It was a symbolic act to shift thinking from the factual to the counterfactual: What could we do if we got rid of the existing system? Without imagination, all you would be doing is destroying the current reality. A cow, for instance, could not understand the point of bulldozing a moderately useful barn, whereas this might prompt an imaginative human to start making a mental model of something that doesn’t exist yet.
Small surprises happen all the time, like receiving an unexpected email. But the surprises relevant to imagination are the ones that seduce us away from routine thinking and lead us to rethink deeply and inventively. These are the anomalous, challenging, unfamiliar, even incomprehensible encounters that inspire imagination.
Three types of surprise can inspire imagination: accidents—events or consequences incidental or irrelevant to what we are trying to achieve; anomalies—parts of a situation, story, or dataset that are out of the ordinary; and analogies—parallels we see between concepts or experiences, which suggest new possibilities.
For surprises to impact us, however, our minds need to be prepared. Plenty of things pass us by, but we need to notice them (the cognitive aspect) and we need to care (the emotional aspect) to spark imagination. The more we commit to caring and noticing, the more we create the mental context for encountering imagination-provoking surprise.
There are two ways of caring: aggravations and aspirations. Aggravations or frustrations drive us to change or escape from something. Aspirations drive us to bring something we want or believe into being. These are important because our brains do not simply register any and all sense impressions. As neuroscientist Walter Freeman described, “the pattern generated by the cortex is not a ‘representation’ of the stimulus but … constitutes the significance and value of the stimulus for the animal.”
What impacts us is what matters to us. Aggravations and aspirations motivate and enable us to notice. We can notice things more or less deeply: seeing, comprehending, and interpreting. Each of these is associated with a pathology of not noticing, which we might recognize from business or our own lives: forms of obliviousness.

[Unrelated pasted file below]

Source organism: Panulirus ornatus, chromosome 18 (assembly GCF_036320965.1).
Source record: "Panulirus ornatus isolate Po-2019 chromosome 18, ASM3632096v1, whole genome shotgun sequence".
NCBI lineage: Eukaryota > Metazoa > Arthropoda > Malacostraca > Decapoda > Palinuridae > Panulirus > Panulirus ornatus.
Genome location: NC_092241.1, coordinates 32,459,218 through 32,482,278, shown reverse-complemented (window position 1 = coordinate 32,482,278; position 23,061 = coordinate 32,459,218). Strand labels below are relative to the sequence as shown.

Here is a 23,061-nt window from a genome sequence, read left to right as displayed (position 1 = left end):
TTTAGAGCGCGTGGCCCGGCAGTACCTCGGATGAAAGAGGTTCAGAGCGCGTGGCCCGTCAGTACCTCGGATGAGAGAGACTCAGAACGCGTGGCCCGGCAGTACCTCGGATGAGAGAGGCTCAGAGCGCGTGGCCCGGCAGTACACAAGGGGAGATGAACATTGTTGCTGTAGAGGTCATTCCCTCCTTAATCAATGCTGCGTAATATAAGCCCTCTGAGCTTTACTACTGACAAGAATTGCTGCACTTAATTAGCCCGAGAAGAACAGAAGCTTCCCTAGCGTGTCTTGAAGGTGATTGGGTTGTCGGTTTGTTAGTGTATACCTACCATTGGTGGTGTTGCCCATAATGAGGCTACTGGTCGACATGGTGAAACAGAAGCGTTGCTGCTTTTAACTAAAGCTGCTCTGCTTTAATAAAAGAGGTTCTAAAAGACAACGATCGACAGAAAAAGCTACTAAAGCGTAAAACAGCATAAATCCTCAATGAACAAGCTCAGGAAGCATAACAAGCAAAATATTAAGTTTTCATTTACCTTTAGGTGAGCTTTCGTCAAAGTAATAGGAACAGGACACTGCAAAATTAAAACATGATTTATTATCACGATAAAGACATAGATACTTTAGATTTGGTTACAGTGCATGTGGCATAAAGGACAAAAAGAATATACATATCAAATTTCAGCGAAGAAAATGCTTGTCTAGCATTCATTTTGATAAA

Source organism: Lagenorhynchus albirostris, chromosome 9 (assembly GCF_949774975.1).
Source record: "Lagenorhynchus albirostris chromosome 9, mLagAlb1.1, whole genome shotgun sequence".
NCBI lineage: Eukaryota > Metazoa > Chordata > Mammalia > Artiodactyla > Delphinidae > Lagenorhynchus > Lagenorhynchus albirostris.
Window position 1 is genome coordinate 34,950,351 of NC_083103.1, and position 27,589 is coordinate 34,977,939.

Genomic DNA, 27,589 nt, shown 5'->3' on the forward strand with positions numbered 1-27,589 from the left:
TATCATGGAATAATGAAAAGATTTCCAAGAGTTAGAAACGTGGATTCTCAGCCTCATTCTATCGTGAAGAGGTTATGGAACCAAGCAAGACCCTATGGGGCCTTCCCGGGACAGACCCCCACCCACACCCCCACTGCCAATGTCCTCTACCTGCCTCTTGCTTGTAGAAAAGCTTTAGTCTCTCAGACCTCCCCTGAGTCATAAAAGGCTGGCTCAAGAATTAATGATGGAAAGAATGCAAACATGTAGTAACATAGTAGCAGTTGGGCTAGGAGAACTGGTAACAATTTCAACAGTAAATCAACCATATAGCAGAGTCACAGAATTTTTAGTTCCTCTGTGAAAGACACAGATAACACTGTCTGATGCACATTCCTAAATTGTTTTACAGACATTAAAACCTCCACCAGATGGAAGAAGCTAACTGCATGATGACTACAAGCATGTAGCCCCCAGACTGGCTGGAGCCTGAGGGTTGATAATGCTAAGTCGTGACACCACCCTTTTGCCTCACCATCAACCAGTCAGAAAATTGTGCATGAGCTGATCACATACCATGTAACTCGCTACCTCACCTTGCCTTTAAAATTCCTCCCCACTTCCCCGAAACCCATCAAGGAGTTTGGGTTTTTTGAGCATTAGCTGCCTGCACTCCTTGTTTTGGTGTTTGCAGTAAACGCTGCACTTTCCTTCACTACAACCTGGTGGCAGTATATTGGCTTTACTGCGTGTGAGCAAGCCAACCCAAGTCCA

Seeing is taking in new information. If we don’t do this, we won’t encounter any kind of surprise. If we’re stuck doing only routine things every day, not having interesting conversations and not exposing ourselves to new social or geographical environments, we are stuck in “informational oblivion.”
Interpreting is connecting—noticing the ramifications of one piece of information for others. Think of the difference between you and a trained biologist walking through a forest. Where you see simply a leaf, they notice the early appearance of a rare tree at an unusual elevation, implying a changing climate, which has implications for the forest as a whole. Their biological worldview allows them to interpret more: to make more connections. If we can’t draw on a rich conceptual inner world, made of deep and varied worldviews, we are in “conceptual oblivion.”
When we care and notice, we get inspired more; we encounter surprises—accidents, anomalies, and analogies—that prompt us to reimagine.
Every business model was once no more than a mental model. The fact that banks exist now shouldn’t make us forget that they are incidental creations, not inevitable. A bank is, at root, an idea, an imagined mental model, and it can be reimagined.
A key move, therefore, is to remember that our thoughts do not equal reality. The mental models we live by today are constructed. That means they are full of construction materials, to be dismantled, altered, and recombined.